The Energy Information Administration is the official energy statistic keeper for the US Government. Here is what they recently said about opening up the outer continental shelf to new oil drilling.
The projections in the OCS access case indicate that access to the Pacific, Atlantic, and eastern Gulf regions would not have a significant impact on domestic crude oil and natural gas production or prices before 2030.
Leasing would begin no sooner than 2012, and production would not be expected to start before 2017. Total domestic production of crude oil from 2012 through 2030 in the OCS access case is projected to be 1.6 percent higher than in the reference case, and 3 percent higher in 2030 alone, at 5.6 million barrels per day.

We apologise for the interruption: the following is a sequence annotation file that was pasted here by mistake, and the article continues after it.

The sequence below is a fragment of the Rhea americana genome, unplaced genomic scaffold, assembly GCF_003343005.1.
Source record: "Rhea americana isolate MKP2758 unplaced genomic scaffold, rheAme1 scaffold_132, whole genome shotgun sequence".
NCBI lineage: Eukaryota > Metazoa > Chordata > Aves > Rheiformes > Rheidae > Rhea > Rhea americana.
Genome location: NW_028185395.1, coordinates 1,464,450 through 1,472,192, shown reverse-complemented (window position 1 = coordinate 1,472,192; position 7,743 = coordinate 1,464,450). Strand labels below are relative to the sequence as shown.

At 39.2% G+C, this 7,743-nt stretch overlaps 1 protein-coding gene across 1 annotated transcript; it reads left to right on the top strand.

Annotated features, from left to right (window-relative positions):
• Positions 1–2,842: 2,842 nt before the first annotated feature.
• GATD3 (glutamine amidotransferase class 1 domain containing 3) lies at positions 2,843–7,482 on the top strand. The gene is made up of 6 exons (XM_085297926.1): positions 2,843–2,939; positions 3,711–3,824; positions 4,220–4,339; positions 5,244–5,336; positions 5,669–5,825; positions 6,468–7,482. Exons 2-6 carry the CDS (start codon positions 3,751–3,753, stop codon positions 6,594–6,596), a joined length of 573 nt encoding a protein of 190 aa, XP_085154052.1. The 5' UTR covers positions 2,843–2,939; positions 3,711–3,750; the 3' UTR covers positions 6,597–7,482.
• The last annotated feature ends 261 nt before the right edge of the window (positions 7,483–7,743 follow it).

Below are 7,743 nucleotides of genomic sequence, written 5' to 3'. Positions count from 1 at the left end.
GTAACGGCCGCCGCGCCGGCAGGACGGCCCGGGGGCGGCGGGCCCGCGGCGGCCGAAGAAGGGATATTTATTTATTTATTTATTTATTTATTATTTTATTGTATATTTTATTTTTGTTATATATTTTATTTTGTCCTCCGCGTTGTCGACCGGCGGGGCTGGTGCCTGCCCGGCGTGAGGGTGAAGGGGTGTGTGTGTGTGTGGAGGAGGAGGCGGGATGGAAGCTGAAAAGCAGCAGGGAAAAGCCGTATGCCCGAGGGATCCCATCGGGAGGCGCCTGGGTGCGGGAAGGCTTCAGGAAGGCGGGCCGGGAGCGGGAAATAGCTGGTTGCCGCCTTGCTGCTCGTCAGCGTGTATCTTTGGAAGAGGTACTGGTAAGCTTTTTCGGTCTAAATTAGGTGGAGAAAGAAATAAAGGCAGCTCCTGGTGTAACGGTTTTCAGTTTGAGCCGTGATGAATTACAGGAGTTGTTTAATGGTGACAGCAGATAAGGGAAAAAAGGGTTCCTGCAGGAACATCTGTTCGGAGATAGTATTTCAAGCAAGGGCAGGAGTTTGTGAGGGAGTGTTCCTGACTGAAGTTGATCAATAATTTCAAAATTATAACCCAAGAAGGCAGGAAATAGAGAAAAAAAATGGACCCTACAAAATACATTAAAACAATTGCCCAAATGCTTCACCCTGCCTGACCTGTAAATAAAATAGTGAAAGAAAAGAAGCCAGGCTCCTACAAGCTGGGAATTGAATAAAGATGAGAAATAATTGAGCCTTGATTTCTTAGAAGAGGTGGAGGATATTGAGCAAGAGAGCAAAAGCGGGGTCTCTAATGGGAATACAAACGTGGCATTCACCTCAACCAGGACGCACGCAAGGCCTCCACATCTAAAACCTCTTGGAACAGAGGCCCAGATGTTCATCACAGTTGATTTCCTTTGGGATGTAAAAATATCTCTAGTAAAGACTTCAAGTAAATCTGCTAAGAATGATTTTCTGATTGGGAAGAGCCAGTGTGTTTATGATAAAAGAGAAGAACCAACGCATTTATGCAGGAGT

For the lower 48 OCS, annual crude oil production in 2030 is projected to be 7 percent higher—2.4 million barrels per day in the OCS access case compared with 2.2 million barrels per day in the reference case. Because oil prices are determined on the international market, however, any impact on average wellhead prices is expected to be insignificant. (DOE)
Translation: Opening up new offshore drilling will not significantly reduce the price pressures Americans are feeling at the gas pump.